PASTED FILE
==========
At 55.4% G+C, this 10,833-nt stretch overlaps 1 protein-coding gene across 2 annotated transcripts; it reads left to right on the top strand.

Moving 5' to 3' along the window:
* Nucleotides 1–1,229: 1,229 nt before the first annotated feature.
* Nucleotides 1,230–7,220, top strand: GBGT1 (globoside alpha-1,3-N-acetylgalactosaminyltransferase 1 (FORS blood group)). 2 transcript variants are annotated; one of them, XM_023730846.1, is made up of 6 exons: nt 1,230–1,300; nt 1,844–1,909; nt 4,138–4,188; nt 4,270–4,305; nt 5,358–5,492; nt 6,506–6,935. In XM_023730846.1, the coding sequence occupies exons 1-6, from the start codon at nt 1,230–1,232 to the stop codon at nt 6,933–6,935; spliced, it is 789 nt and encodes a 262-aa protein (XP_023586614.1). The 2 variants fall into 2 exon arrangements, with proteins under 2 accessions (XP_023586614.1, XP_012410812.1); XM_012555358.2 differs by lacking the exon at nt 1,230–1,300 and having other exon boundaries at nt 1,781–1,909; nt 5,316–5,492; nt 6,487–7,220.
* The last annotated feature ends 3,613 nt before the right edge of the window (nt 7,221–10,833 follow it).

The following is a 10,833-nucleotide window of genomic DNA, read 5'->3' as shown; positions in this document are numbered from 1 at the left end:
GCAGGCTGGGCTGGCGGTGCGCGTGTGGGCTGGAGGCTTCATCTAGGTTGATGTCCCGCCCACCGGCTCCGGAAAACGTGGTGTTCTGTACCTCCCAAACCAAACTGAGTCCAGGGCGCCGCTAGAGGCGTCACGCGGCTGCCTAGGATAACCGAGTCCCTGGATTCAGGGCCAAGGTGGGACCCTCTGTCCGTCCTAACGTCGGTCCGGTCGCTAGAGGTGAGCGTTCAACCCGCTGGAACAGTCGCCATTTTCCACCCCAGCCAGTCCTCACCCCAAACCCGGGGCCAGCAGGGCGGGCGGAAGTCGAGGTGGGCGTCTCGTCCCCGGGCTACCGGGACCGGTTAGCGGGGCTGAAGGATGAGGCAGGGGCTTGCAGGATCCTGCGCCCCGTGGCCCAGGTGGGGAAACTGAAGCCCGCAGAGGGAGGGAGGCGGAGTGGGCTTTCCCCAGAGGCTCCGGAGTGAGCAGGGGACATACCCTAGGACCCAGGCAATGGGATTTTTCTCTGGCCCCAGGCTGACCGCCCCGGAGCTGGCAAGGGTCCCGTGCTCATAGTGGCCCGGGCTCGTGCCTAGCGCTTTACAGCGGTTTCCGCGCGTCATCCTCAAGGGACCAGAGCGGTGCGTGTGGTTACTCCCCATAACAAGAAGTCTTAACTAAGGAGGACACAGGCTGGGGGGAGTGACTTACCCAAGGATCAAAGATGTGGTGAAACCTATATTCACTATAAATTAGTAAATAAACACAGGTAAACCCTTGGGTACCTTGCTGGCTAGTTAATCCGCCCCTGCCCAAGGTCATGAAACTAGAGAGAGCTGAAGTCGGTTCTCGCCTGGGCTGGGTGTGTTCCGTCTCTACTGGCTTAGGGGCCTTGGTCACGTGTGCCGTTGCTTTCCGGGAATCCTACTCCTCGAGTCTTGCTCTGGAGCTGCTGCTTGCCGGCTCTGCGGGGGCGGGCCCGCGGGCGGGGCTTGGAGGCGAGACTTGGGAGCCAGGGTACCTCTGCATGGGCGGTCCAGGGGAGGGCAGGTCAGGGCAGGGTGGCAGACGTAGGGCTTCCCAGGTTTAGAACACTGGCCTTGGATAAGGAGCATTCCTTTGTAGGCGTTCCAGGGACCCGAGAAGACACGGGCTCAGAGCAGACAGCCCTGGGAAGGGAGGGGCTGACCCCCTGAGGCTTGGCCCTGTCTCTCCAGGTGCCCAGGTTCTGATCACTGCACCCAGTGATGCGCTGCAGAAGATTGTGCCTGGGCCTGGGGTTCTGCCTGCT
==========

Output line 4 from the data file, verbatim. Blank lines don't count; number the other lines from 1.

* Nucleotides 1,230–7,220, top strand: GBGT1 (globoside alpha-1,3-N-acetylgalactosaminyltransferase 1 (FORS blood group)). 2 transcript variants are annotated; one of them, XM_023730846.1, is made up of 6 exons: nt 1,230–1,300; nt 1,844–1,909; nt 4,138–4,188; nt 4,270–4,305; nt 5,358–5,492; nt 6,506–6,935. In XM_023730846.1, the coding sequence occupies exons 1-6, from the start codon at nt 1,230–1,232 to the stop codon at nt 6,933–6,935; spliced, it is 789 nt and encodes a 262-aa protein (XP_023586614.1). The 2 variants fall into 2 exon arrangements, with proteins under 2 accessions (XP_023586614.1, XP_012410812.1); XM_012555358.2 differs by lacking the exon at nt 1,230–1,300 and having other exon boundaries at nt 1,781–1,909; nt 5,316–5,492; nt 6,487–7,220.